Pioneering Mathematician & NASA Trailblazer
Katherine Johnson, born on August 26, 1918, in White Sulphur Springs, West Virginia. She was a trailblazing mathematician and physicist, whose groundbreaking work at NASA significantly contributed to the success of the United States’ early space missions. Despite facing racial and gender barriers, Johnson’s extraordinary mathematical skills and determination propelled her to become a key figure, in the space race and an inspiration for generations to come.
From an early age, Katherine Johnson displayed an exceptional aptitude for mathematics. Growing up in a segregated society, where educational opportunities for African Americans were limited, Johnson’s academic prowess stood out. Recognizing her talent, her family and teachers supported her educational pursuits.
In 1937, Johnson graduated Summa cum Laude with degrees in Mathematics and French from West Virginia State College. Her early career saw her teaching at historically black schools, but it was her role at the National Advisory Committee for Aeronautics (NACA), the precursor to NASA, that would change the course of her life and contribute to the nation’s space exploration achievements.
Johnson joined NACA in 1953 as a “computer” – a term used for individuals who performed complex mathematical calculations by hand. During an era when electronic computers were in their infancy, human computers played a critical role in scientific research and engineering. Johnson’s mathematical acumen quickly earned her a reputation for precision and accuracy.
Her breakthroughs came to the fore during Project Mercury, the first human spaceflight program of the United States. As a woman of color working in a predominantly white and male environment, Johnson faced institutional racism, and gender bias. Despite these challenges, she played a crucial role in calculating trajectories and orbital mechanics, contributing to the success of the first American in space, Alan Shepard, in 1961.
Katherine Johnson’s influence expanded with subsequent missions, including John Glenn’s historic orbital flight in 1962. Glenn, a pioneering astronaut, specifically requested that Johnson verify the electronic computer’s calculations before he would trust the mission. Johnson’s work reassured Glenn, solidifying her reputation as an indispensable asset to the space program.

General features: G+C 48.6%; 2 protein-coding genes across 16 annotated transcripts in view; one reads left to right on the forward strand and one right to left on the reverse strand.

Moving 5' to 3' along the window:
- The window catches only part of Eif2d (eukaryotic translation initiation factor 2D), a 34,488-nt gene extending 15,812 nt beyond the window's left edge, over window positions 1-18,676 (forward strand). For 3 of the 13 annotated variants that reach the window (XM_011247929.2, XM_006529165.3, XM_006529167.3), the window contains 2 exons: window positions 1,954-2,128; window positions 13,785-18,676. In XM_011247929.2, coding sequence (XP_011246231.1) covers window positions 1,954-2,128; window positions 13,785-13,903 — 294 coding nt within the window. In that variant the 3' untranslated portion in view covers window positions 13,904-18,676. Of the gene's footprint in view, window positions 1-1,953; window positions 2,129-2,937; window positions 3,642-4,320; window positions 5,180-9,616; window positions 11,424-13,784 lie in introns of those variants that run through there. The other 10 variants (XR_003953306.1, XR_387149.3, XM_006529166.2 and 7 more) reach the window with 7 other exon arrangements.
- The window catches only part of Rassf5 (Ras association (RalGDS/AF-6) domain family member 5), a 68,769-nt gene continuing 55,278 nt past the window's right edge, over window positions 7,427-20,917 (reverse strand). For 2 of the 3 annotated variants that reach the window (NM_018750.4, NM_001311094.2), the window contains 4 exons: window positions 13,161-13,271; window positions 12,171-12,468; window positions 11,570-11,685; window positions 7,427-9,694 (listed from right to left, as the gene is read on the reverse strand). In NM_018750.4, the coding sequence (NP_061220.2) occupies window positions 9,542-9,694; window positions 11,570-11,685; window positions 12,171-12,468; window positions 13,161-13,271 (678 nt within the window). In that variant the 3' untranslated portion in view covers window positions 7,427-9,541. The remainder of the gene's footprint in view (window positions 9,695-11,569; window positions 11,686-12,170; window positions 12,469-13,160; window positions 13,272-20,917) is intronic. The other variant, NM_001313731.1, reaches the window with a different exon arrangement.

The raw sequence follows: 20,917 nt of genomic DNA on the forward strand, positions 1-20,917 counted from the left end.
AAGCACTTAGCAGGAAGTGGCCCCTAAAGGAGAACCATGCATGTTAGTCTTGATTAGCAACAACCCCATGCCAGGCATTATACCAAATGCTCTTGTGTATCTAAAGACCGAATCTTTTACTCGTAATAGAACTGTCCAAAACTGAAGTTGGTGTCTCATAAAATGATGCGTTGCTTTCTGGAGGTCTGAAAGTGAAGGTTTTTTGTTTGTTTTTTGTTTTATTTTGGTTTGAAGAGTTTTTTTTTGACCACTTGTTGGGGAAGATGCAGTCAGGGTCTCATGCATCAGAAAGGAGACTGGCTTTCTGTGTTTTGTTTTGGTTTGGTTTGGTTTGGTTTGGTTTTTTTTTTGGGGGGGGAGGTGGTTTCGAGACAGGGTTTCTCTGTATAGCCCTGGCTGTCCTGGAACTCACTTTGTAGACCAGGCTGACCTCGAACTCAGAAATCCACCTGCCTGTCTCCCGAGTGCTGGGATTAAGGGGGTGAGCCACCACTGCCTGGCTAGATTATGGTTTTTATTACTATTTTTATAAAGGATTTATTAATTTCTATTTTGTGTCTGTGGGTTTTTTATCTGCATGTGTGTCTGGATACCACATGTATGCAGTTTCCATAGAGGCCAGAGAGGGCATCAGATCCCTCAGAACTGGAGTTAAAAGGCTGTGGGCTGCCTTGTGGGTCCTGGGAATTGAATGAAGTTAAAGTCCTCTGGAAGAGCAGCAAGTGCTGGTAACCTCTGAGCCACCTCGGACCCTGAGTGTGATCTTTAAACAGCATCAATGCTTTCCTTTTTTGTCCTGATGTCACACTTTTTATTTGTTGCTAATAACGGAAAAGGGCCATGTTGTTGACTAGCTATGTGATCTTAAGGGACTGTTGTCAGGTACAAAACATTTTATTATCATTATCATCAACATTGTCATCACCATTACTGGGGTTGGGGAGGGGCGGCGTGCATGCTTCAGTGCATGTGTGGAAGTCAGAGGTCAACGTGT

As technology advanced, Johnson’s role evolved. She played a pivotal part in the Apollo program, helping to calculate trajectories for the lunar missions. Her meticulous calculations were instrumental in the successful Apollo 11 mission, which achieved the first human landing on the Moon in 1969.
Katherine Johnson’s legacy extends beyond her mathematical contributions. Her resilience and determination to excel in a field dominated by white males inspired future generations of African American women to pursue careers in science, technology, engineering, and mathematics (STEM). Johnson’s impact was acknowledged in 2015 when she received the Presidential Medal of Freedom—the highest civilian honor in the United States.
Her life’s story gained widespread recognition with the publication of Margot Lee Shetterly’s book Hidden Figures in 2016, which highlighted the contributions of Johnson and other African American women mathematicians at NASA. The book was later adapted into a critically acclaimed film with the same title, bringing Johnson’s achievements to a broader audience.
Katherine Johnson passed away on February 24, 2020, at the age of 101. Her legacy lives on in the advancements she contributed to space exploration, the doors she opened for women and minorities in STEM fields, and the inspiration she continues to provide to those who dream of reaching for the stars.
Anne Adams is a retired church staffer. She lives in East Texas and has an historical column for a local newspaper. She has published in Christian and secular publications for more than 40 years.
NASA. (2017). Katherine Johnson Biography.
Shetterly, M. L. (2016). Hidden Figures: The American Dream and the Untold Story of the Black Women Mathematicians Who Helped Win the Space Race. William Morrow.
National Women’s History Museum. (n.d.). Katherine Johnson.